Research Group of Dr Mickey Marks, University of Pennsylvania School of Medicine

Research Group of Dr Mickey Marks, University of Pennsylvania School of Medicine

Mickey Marks is an Associate Professor in the Department of Pathology and Lab Medicine and the Chair of the Graduate program in Cell Biology and Physiology at the University of Pennsylvania School of Medicine. Mickey’s laboratory is interested in understanding how proteins are delivered to endosomal compartments within cells and how specialized sorting and delivery mechanisms are utilized to generate tissue-specific endosomal organelles.

The central vacuolar system of eukaryotic cells is compartmentalized into distinct membrane-bound organelles and vesicular structures, each with its own characteristic function and set of protein constituents. Work in the Marks laboratory is focused on understanding how integral membrane protein complexes are assembled and sorted to the appropriate compartments within the late secretory and endocytic pathways, and how sorting and assembly contributes to the biogenesis of specific organelles.

Their primary focus is on melanosomes of pigmented cells. Melanosomes are unique lysosome-related organelles present only in cells that make melanin, the major synthesized pigment in mammals. Melanosomes are among a number of tissue-specific lysosome-related organelles that are disrupted in a group of rare heritable disorders, including Hermansky-Pudlak and Chediak-Higashi syndromes, and pigment cell-specific proteins that localize to melanosomes are targets for the immune system in patients with melanoma. In an effort to understand the molecular basis of these diseases and of presentation of melanosomal proteins to the immune system, they are trying to understand how different stage melanosomes are formed and integrated with the endosomal pathway. They use biochemical and morphological approaches to follow the fates of melanosome-specific and ubiquitous endosomal and lysosomal proteins within pigment cells from normal individuals/ mice and disease models.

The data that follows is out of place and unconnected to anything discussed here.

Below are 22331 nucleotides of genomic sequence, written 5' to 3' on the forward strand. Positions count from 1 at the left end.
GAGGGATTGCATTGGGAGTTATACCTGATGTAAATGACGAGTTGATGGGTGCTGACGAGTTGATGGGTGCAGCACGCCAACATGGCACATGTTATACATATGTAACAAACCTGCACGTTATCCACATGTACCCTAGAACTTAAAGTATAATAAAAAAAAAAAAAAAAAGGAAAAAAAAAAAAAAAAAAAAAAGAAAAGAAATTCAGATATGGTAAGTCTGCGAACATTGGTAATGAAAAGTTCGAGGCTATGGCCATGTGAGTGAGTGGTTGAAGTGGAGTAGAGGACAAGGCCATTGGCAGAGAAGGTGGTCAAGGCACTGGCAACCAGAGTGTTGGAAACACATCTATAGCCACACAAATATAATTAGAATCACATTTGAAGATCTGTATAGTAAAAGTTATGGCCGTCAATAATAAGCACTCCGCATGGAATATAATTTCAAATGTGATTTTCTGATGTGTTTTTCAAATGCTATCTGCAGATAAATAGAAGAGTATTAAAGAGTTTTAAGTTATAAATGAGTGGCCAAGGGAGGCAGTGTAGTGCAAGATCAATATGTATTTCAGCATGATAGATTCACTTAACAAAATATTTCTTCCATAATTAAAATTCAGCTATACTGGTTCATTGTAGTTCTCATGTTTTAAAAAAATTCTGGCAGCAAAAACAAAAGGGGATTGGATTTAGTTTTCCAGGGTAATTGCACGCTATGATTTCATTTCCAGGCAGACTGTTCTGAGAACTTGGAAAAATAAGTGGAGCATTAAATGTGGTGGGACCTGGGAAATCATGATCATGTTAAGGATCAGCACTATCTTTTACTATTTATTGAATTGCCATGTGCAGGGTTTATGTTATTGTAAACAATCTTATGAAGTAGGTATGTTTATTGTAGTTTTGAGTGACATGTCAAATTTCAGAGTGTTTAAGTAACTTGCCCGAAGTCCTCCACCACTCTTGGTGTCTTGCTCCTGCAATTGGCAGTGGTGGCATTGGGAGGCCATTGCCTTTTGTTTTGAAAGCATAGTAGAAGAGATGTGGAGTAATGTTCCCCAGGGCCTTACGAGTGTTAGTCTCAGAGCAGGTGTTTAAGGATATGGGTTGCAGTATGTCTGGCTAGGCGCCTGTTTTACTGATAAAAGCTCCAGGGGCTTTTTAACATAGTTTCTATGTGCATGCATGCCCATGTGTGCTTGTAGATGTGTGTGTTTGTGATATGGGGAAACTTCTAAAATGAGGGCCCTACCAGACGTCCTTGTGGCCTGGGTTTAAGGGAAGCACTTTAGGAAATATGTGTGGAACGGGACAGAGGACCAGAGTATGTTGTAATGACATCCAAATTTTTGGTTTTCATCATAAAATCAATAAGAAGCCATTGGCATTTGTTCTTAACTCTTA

Mickey received his bachelor’s degree in Biological Sciences from Cornell University , Ithaca NY and his PhD in Immunology/ Microbiology at Duke University , Durham , NC where he worked on the cell biology of antigen processing/ presentation by major histocompatibility complex (MHC) class II molecules under the direction of Peter Cresswell. He did his first postdoctoral fellowship at the National Instiitutes of Health (NIH), National Inst. of Child Health and Human Development (NICHD), Bethesda, MD in the laboratory of Keiko Ozato where he worked on transcription factors regulating MHC class I genes, and discovered that one of them - RXRbeta - was a cofactor for many nuclear hormone receptors. His second postdoctoral research fellowship was also done at the NIH, NICHD in the laboratory of Juan Bonifacino where he returned to the cell biology of antigen processing/ presentation, with more of a focus on endosomal trafficking within the MHC class II pathway. In 1995 he came to the Department of Pathology and Laboratory Medicine at University of Pennsylvania School of Medicine as an Assistant Professor. He was promoted to Associate Professor in 2003, and is currently the Chair of the Graduate program in Cell Biology and Physiology within the cell and Molecular Biology Graduate Group.

The lab uses Openlab to capture images from an inverted microscope, and processes images using either Openlab or Volocity. Their interest is in intracellular protein localization, so they compare the distribution of different markers at the subcellular level. They find that deconvolving a z-series with Volocity Restoration provides better, more representative and more highly resolved images than what they get from a conventional confocal microscope. They use both Volocity Quantitation and the Openlab Morphology bundle to measure the degree of overlap of multiple markers. In addition they also measure the intensity levels on compressed, deconvolved z-series stacks. They plan to use Volocity in the future to improve their live-cell imaging studies of intracellular transport (with GFP/RFP/CFP/YFP-tagged markers).

Mickey writes: "The image deconvolution packages in Openlab and Volocity have given us the tools to distinguish intracellular compartments in melanocytes that are very closely apposed in 3-dimensional space and that could not have otherwise been distinguished - and in a format that even the most inexperienced in my lab can use. We look forward to making more use of the new software upgrade capabilities in dissecting membrane dynamics in real-time to better appreciate membrane transfer between these compartments."

For more information about research in the Marks lab please click here to visit his website.

Immunofluorescence/ light microscopy image of primary melanocytes derived from the skins of newborn C57BL/6J mice.  It shows labeling for a component of the melanosome limiting membrane, Tyrp1, relative to that of a component largely limited to late endosomes/ lysosomes, LAMP-1 (using unlabeled primary antibodies and Alexaflour-conjugated secondary antibodies).  Also shown is a brightfield image, emphasizing the pigmented melanosomes in these cells.  In the insets, the melanosomes are pseudocolored blue to emphasize their colocalization with Tyrp1 and lack thereof with LAMP-1.